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Never mind Manhattan exodus, Big Tech is moving in
FACEBOOK has just leased enough new office space in Manhattan to nearly triple its current local workforce, including at one of the city's most iconic buildings, the 107-year-old former main post office complex near Pennsylvania Station.
Apple, which set up its first office in New York a decade ago, is expanding to another building in Manhattan. And Google and Amazon are stitching together corporate campuses in the city more quickly than anywhere else in the world. Amazon paid roughly US$1 billion in March for the iconic Lord & Taylor building on Fifth Avenue.
Despite a pandemic that has ravaged New York, hollowed out many of its office buildings and raised fundamental questions about its future, the four companies collectively known as Big Tech are all significantly expanding their footprint in the city, giving it a badly needed vote of confidence. With fears that the virus could spike again in the colder months, many companies are grappling with how, when and even if office workers will come back to buildings in Manhattan. And the tech giants have not brought their workers back yet, either.
Even so, the giants have not only moved forward with previous growth plans, but have also increased their pace of hiring and office acquisition during the pandemic.
The industry's embrace of New York City comes despite the tumultuous reception that Amazon received last year when it proposed building a sprawling headquarters in Queens. Amazon abandoned the plans in the face of political and community opposition, but now has acquired more than two million square feet (sq ft) of office space for corporate workers, as well as warehouses from Staten Island to Queens to the Bronx.
After Amazon bought the Lord & Taylor building, it announced in August that 2,000 employees would eventually work there, increasing by half its current tech workforce of 4,000. Amazon now has eight office properties in New York, most of which are clustered in Midtown. The company recently expanded outside Manhattan, leasing space on the Brooklyn waterfront for its Amazon Music team.
"We know that talent attracts talent, and we believe that the creative energy of cities like New York will continue to attract diverse professionals from around the world," said Ardine Williams, Amazon's vice-president of workforce development.
Even with Big Tech's expansion, the city continues to face a fundamental challenge: Most offices have been deserted since March, devastating the local economy and the ecosystem of transit, stores, restaurants and other businesses that depend on workers. Only about 12 per cent of workers have returned to Manhattan offices managed by CBRE, a commercial real estate firm that manages 20 million sq ft of office space in the city.
Many people do not want to go back to offices until there is a vaccine. Even after that, there are mounting questions about whether the pandemic has fundamentally tarnished the allure of the office towers of Midtown and Lower Manhattan. What's more, a recent uptick in new cases in parts of Brooklyn and Queens has raised fears that a second wave looms and that restrictions on daily life could be reimposed.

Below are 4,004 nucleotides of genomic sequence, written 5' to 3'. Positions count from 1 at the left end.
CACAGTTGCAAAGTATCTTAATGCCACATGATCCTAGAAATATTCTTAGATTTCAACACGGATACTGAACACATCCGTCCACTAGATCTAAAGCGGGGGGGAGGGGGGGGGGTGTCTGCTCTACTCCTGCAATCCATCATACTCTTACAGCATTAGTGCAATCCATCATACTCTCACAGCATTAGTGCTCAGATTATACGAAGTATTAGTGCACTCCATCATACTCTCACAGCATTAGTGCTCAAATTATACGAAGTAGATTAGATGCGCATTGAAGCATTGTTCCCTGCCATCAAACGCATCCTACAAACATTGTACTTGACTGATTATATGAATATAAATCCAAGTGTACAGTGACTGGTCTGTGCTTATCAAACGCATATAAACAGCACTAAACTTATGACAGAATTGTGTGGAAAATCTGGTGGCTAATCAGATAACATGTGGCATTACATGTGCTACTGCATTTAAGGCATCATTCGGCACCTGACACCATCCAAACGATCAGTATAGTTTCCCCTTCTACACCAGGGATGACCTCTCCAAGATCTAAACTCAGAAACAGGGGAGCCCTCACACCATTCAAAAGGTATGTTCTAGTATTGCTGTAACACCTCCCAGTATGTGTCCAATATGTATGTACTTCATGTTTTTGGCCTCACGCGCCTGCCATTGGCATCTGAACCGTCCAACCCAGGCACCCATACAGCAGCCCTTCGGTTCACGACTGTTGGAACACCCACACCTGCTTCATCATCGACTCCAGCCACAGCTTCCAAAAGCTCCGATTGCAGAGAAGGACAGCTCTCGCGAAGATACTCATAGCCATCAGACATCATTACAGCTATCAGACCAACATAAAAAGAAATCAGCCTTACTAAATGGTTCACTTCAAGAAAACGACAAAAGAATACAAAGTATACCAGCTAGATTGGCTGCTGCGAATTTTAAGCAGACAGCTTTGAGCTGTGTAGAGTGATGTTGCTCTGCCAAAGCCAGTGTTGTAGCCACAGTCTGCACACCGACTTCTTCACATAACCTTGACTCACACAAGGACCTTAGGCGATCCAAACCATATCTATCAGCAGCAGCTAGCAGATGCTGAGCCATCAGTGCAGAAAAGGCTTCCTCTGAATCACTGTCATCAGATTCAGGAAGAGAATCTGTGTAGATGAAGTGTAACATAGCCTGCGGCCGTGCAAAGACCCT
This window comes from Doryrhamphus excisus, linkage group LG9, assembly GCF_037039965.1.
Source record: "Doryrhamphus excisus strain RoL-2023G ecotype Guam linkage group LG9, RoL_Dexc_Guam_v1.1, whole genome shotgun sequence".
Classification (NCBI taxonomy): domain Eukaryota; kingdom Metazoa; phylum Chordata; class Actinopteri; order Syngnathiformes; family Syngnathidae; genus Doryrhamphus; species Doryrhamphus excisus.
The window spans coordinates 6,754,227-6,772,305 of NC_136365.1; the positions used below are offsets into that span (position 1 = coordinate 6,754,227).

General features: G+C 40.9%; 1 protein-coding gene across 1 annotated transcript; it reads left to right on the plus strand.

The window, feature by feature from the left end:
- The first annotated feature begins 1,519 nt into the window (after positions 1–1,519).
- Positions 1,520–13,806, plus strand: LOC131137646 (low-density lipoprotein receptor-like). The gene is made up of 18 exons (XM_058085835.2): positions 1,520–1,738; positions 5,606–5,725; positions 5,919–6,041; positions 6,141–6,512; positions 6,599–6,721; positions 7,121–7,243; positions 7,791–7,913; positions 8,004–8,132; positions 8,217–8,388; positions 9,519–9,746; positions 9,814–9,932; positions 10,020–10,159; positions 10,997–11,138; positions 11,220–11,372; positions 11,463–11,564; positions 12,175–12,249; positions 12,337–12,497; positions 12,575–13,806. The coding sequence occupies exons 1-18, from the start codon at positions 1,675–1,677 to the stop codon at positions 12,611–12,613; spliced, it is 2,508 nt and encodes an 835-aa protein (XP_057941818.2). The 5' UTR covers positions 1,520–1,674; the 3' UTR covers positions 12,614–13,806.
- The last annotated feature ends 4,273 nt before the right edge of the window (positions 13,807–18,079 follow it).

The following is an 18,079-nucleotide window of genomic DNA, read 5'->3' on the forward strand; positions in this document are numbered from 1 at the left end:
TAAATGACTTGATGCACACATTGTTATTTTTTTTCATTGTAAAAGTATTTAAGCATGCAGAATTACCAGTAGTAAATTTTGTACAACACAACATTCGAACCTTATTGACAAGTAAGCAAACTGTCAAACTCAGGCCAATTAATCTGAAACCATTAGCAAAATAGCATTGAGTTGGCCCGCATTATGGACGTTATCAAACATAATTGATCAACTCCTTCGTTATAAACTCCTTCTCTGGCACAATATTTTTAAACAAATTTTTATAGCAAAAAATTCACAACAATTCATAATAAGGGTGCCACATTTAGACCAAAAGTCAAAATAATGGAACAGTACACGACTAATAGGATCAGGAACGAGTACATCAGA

Collectively, Amazon, Google, Facebook and Apple have hired more than 2,600 employees in the city so far this year, bringing their total employment to over 22,000 people. Facebook alone has added 1,100 workers to bring its current workforce up to 4,000.
Apple, Amazon and Facebook have gobbled up more than 1.6 million sq ft of office space since the start of the year, most of which was leased or bought during the pandemic. Before the pandemic, Google added about 1.7 million sq ft of office space as part of a corporate campus rising along the Hudson River in Manhattan. The companies now have enough new office space to hire 15,000 more employees.
When those workers will arrive at the new offices remains uncertain; all four companies have allowed their employees to work remotely and some, including Facebook, foresee a future in which up to half its employees work from home. Executives at the companies said their investments even during one of the city's darkest periods reflect their belief that the features setting New York apart - its diversity, culture, regional transportation network and numerous colleges and universities - will keep luring people after the pandemic.
The companies are also wagering that current and future employees will be eager to return to shared workplaces that promote spontaneity and collaboration. "The big takeaway here is that New York will always be a tech hub," said William Floyd, director of external affairs for Google's New York offices, which has about 9,000 workers, more than half of whom are engineers. Google is on target to employ 14,000 people in the city in the coming years, fulfilling a 2018 pledge to double its New York City workforce.
The company has pieced together a sizable corporate campus in and around the Chelsea neighborhood in Manhattan, including several properties that are under construction.
For every Big Tech company in the city, there are numerous smaller but still sizeable firms, including Salesforce, LinkedIn, Spotify and ZocDoc. Microsoft, another tech giant, has a modest presence in offices near Times Square.
Before the pandemic, the city's tech sector employed 150,100 people, and had added a total of 15,700 jobs in 2018 and 2019, according to the New York state comptroller's office. Most of the new jobs were in fields like software, data processing and Internet publishing. The pace of hiring is expected to keep climbing. NYTIMES